Debates have raged about whether casino workers, wine distributors and a bevy of businesses located far from the Gulf of Mexico’s shores should collect oil spill claims payments. But almost lost in the shuffle is whether the very people most affected by the BP disaster – fishers – are being fully and fairly served by Kenneth Feinberg’s claims process.
With the end of a woeful shrimp season and poor prospects for oyster fishers with commercial beds devastated by fresh-water diversions, many southeast Louisiana fishers, shrimpers, crabbers and oyster harvesters are growing desperate.
This comes as Feinberg’s Gulf Coast Claims Facility ends an emergency payment program that was designed to pay a half-year of losses relatively quickly. The program has now entered a new phase, pushing claimants to consider final settlement payments based on uncertain future earnings. To accept final payments, claimants must give up their rights to sue anyone for spill-related losses.
Feinberg has also introduced a quick final payment option of $5,000 for individuals and $25,000 for businesses. The idea is to get money into claimants’ hands with little fuss and end their claims against BP. But as frustrations mount in Louisiana’s fishing communities, the quick payoff is being interpreted as a predatory trap intended to take advantage of claimants’ mounting despair.
The disgruntled fishers fall into four categories:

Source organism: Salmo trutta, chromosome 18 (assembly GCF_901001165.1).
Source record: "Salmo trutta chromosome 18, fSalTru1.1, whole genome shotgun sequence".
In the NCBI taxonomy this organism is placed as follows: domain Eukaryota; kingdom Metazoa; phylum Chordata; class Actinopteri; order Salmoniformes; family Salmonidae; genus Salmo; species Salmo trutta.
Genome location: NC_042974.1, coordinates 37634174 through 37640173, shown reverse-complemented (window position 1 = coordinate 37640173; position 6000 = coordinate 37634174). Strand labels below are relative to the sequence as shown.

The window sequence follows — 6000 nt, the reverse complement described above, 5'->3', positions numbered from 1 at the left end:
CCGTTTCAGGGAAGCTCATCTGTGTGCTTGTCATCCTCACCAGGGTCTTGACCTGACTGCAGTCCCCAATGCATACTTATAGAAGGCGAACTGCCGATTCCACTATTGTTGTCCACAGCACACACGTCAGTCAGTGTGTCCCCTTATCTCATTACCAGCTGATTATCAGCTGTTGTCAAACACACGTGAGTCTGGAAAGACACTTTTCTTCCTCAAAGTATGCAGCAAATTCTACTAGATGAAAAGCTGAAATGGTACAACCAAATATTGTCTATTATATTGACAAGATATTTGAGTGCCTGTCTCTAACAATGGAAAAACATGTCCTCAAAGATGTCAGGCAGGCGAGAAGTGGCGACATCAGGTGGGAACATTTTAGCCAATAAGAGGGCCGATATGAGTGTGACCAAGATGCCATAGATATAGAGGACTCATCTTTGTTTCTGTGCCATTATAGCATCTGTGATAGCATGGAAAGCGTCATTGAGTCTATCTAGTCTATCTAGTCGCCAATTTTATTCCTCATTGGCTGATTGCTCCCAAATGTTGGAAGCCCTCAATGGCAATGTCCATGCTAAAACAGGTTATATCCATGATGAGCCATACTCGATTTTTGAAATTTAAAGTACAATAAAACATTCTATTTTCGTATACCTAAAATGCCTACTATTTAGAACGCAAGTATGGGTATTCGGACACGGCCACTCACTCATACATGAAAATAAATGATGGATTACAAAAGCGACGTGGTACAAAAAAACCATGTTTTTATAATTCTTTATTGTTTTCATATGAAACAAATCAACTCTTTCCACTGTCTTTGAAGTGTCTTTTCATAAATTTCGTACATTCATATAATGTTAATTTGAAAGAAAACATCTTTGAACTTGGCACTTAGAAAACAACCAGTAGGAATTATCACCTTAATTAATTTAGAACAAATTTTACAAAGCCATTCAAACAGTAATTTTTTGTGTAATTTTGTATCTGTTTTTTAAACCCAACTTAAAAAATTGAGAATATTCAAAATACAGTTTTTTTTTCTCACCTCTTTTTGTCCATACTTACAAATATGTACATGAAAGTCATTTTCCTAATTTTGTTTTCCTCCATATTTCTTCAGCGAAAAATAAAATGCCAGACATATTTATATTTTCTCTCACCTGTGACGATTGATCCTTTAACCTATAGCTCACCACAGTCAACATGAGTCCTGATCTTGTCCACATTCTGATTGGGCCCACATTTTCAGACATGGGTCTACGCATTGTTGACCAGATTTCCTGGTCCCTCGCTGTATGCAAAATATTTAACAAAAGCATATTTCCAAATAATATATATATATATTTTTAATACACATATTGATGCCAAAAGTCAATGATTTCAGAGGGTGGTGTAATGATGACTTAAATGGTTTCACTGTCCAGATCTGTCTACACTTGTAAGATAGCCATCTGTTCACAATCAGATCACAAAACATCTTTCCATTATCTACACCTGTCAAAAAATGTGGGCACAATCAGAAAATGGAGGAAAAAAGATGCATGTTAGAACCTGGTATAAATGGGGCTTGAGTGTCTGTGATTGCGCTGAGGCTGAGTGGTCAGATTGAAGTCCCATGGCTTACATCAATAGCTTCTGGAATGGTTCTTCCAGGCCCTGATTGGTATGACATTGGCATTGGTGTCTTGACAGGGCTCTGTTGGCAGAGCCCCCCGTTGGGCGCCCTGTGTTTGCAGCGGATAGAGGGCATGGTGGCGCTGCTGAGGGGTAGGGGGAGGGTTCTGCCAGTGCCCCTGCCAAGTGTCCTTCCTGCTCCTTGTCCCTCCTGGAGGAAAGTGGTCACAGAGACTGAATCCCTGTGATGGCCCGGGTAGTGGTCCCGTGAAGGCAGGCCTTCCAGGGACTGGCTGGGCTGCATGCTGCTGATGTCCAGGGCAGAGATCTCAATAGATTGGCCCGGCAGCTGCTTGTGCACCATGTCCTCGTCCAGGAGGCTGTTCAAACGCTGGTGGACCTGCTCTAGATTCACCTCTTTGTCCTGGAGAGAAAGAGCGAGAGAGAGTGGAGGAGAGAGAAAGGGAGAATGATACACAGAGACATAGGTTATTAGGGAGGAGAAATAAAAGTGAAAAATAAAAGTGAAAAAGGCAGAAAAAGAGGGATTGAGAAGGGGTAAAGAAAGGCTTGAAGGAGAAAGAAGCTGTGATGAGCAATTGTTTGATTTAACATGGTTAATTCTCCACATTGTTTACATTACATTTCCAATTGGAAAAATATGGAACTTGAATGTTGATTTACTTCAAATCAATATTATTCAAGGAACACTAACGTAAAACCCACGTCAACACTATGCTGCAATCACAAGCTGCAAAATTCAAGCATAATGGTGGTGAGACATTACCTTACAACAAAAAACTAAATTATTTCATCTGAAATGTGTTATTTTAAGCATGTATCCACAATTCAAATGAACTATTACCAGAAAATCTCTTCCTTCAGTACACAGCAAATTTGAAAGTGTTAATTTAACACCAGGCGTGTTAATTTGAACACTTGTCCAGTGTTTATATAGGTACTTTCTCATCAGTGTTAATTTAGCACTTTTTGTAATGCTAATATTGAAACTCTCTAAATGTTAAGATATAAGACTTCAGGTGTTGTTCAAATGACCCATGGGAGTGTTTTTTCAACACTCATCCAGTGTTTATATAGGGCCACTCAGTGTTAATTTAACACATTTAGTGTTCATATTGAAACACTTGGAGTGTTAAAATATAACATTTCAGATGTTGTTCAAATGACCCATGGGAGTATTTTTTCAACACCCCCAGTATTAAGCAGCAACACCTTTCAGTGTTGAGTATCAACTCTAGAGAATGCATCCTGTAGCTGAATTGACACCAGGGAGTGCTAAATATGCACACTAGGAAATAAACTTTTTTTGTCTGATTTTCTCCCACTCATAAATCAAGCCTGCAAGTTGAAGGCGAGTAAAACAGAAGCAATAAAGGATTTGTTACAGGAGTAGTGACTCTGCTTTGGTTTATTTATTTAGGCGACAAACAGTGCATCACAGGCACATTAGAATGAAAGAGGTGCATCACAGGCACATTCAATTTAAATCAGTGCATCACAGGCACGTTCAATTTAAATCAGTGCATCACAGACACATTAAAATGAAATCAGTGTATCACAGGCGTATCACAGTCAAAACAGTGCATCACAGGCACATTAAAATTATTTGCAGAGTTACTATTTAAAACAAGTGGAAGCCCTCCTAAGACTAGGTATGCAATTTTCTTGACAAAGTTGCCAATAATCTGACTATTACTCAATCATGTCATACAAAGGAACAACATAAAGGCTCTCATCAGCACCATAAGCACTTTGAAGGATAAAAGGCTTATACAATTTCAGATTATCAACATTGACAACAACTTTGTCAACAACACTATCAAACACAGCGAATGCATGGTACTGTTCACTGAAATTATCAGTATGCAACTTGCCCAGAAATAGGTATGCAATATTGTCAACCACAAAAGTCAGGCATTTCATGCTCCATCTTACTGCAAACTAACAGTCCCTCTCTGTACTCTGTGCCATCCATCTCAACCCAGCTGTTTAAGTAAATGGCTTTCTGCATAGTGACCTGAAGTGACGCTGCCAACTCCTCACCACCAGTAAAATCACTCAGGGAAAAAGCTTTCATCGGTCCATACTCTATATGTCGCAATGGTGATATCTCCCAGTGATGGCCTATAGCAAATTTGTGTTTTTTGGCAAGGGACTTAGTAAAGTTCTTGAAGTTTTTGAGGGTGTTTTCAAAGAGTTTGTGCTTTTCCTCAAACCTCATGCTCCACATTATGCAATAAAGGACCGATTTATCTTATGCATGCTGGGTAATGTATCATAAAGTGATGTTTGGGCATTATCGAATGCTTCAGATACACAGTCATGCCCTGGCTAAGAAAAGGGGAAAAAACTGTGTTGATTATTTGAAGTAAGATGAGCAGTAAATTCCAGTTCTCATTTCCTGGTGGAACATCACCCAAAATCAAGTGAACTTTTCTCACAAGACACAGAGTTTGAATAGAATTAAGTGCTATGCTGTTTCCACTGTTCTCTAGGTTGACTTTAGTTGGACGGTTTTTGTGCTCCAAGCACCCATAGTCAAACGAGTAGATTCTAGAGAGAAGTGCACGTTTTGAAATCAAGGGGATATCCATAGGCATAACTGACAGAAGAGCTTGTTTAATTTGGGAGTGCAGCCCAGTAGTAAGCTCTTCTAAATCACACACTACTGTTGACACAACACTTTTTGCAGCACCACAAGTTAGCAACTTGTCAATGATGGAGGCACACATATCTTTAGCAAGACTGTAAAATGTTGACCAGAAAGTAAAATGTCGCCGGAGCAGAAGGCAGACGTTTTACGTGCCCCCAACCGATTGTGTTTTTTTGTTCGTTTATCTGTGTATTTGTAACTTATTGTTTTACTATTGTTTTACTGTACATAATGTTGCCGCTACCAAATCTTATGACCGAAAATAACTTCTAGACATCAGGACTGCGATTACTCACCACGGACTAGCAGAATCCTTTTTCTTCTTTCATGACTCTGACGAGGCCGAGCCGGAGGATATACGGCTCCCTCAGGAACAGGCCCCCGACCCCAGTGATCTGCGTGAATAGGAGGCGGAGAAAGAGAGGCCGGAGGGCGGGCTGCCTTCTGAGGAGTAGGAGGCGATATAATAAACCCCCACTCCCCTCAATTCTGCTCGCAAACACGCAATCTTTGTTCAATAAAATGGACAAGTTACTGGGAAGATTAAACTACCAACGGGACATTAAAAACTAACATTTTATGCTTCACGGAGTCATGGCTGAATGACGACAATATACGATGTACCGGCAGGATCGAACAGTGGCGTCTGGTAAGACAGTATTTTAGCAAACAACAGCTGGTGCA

- A presumably small but increasingly vocal number who have presented Feinberg with strong documentation, including trip tickets, years of tax returns, licenses and receipts, and have gotten nothing.
- A much larger group that has been paid, but far less than their emergency claims called for.
- Another group of more than 30,000 claimants, led by an organized Vietnamese contingent in Louisiana, who have been unable to collect for loss-of-subsistence fishing.
- And thousands who simply can’t produce enough documentation to satisfy the Gulf Coast Claims Facility.
There is a fifth group that no one is crying for: those who got too much. Catholic Charities caseworkers report that some of their clients were inexplicably paid more than they asked for and far more than colleagues who worked on the same boats and documented identical losses. Their experience points to the underlying problem of a lack of transparency about how claims are calculated.
“Despite multiple promises to do so, GCCF still refuses to release the formula used to calculate payments,” said Rep. Steve Scalise, R-Jefferson, who represents most of southeast Louisiana’s coastal fishing communities. “People along the Gulf Coast who have been affected by the BP disaster deserve transparency with the claims process, especially considering that we continue to receive complaints about claims that were underpaid or denied with no reason given.”
A major part of the transparency problem is that Feinberg’s case managers have little control over or knowledge about a file’s status once it is sent to reviewers in Dublin, Ohio. In an effort to give local offices a measure of additional access, Feinberg has hired the Long Law Firm of Baton Rouge, among others, to place key people with access to file details in high-volume claims offices.
Except for a single $10 million final payment to an unnamed retail or service business in the Houston area, all of the money Feinberg’s organization has paid so far – about $2.5 billion – has been in the form of emergency payments to 167,000 individuals and businesses.